Forum for Science, Industry and Business

Sponsored by:     3M 
Search our Site:

 

Sussex scientist makes MRSA treatment breakthrough with synthetic antibiotic

22.02.2005


A groundbreaking new treatment to combat the hospital killer bug MRSA, which is estimated to cause up to 5,000 deaths a year in Britain, is being developed by a University of Sussex scientist.



Philip Parsons, a professor of organic chemistry, has devised a simple "one-pot" method to make a synthetic version of a natural antibiotic, lactonamycin, which could be used to treat infected patients. He has now received a £280,000 grant from the Engineering and Physical Sciences Research Council towards developing a series of lactonamycin-like substances.

Professor Parsons explains: "The most important thing hospitals can do to fight MRSA is to improve ward cleanliness. But we still need new antibiotics to combat the bug when it arises. "We know that lactonamycin, a naturally occurring antibiotic, can kill MRSA. But it is has not been available as a drug therapy, partly due to its novelty and complexity. We are looking at a simple way to synthesise the antibiotic and its compounds, which could also be highly effective in the fight against infection."


The search for new antibiotics active against "super bugs" such as MRSA is of paramount importance because of the increasing problems faced by hospitals in treating drug-resistant bacterial infections. The latest Government figures estimate that up to 100,000 people catch an infection in UK hospitals every year, with the elderly and the very young most at risk of complications and death.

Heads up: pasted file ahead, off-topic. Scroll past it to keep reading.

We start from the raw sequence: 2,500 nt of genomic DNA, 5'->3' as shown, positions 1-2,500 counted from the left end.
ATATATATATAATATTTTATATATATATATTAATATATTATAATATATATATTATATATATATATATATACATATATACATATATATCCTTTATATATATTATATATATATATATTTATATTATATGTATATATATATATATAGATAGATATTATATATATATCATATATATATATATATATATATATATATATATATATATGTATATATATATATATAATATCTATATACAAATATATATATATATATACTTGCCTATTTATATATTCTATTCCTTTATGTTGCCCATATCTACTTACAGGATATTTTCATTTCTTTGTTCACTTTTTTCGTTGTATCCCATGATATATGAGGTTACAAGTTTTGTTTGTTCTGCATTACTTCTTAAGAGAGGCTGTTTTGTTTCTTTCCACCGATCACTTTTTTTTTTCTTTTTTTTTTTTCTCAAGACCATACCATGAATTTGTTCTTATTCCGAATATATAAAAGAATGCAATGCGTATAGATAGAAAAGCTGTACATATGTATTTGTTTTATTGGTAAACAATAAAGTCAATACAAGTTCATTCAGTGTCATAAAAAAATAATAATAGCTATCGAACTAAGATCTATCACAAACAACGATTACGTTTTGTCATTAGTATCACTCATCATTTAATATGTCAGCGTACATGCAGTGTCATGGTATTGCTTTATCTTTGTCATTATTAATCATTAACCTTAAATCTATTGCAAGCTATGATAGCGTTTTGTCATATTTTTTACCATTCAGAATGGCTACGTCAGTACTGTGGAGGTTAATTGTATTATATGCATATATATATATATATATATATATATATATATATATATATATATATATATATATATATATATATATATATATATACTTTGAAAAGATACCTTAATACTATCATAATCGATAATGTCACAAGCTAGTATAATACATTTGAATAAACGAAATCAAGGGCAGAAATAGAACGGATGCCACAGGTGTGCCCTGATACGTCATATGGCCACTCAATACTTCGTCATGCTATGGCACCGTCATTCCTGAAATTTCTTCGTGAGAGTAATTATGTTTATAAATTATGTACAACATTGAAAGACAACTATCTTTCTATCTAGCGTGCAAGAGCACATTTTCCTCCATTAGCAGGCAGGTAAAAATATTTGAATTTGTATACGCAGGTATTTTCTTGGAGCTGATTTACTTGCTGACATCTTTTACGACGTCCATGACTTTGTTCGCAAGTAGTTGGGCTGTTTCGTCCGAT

Research has shown that lactonamycin, an extract of the bacteria Streptomyces rishiriensis, is active against MRSA (methicillin-resistant Staphylococcus aureus).

Naturally occurring chemicals, such as lactonamycin, often have complex molecular structures and are difficult to synthesise because the process usually involves many chemical steps. Professor Parsons has discovered a "one-pot" method - known as cascade reaction - during which several reactions take place at once.

"This is a very exciting discovery," adds Professor Parsons. "It will be important not just for producing lactonamycin, but for making other compounds, natural products and drug substances more efficiently."

| alfa
Further information:
http://www.sussex.ac.uk

More articles from Life Sciences:

nachricht Rainbow colors reveal cell history: Uncovering β-cell heterogeneity
22.09.2017 | DFG-Forschungszentrum für Regenerative Therapien TU Dresden

nachricht The pyrenoid is a carbon-fixing liquid droplet
22.09.2017 | Max-Planck-Institut für Biochemie

All articles from Life Sciences >>>

The most recent press releases about innovation >>>

Die letzten 5 Focus-News des innovations-reports im Überblick:

Im Focus: The pyrenoid is a carbon-fixing liquid droplet

Plants and algae use the enzyme Rubisco to fix carbon dioxide, removing it from the atmosphere and converting it into biomass. Algae have figured out a way to increase the efficiency of carbon fixation. They gather most of their Rubisco into a ball-shaped microcompartment called the pyrenoid, which they flood with a high local concentration of carbon dioxide. A team of scientists at Princeton University, the Carnegie Institution for Science, Stanford University and the Max Plank Institute of Biochemistry have unravelled the mysteries of how the pyrenoid is assembled. These insights can help to engineer crops that remove more carbon dioxide from the atmosphere while producing more food.